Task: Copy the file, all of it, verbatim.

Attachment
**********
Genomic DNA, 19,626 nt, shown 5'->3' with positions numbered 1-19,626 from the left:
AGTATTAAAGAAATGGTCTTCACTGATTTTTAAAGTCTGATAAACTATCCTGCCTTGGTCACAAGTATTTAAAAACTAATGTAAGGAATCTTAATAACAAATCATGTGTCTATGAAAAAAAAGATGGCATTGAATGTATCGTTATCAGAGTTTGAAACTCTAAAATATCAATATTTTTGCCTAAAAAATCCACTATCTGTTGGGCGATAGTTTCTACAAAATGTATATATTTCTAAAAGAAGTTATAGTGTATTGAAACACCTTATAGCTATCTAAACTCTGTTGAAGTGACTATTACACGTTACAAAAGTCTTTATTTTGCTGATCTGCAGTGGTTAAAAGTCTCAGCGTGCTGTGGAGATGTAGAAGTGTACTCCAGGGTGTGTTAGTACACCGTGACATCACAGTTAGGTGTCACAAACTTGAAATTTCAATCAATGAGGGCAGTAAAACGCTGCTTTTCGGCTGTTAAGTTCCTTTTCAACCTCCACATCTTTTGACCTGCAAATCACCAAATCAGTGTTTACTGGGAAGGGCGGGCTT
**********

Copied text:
Genomic DNA, 19,626 nt, shown 5'->3' with positions numbered 1-19,626 from the left:
AGTATTAAAGAAATGGTCTTCACTGATTTTTAAAGTCTGATAAACTATCCTGCCTTGGTCACAAGTATTTAAAAACTAATGTAAGGAATCTTAATAACAAATCATGTGTCTATGAAAAAAAAGATGGCATTGAATGTATCGTTATCAGAGTTTGAAACTCTAAAATATCAATATTTTTGCCTAAAAAATCCACTATCTGTTGGGCGATAGTTTCTACAAAATGTATATATTTCTAAAAGAAGTTATAGTGTATTGAAACACCTTATAGCTATCTAAACTCTGTTGAAGTGACTATTACACGTTACAAAAGTCTTTATTTTGCTGATCTGCAGTGGTTAAAAGTCTCAGCGTGCTGTGGAGATGTAGAAGTGTACTCCAGGGTGTGTTAGTACACCGTGACATCACAGTTAGGTGTCACAAACTTGAAATTTCAATCAATGAGGGCAGTAAAACGCTGCTTTTCGGCTGTTAAGTTCCTTTTCAACCTCCACATCTTTTGACCTGCAAATCACCAAATCAGTGTTTACTGGGAAGGGCGGGCTT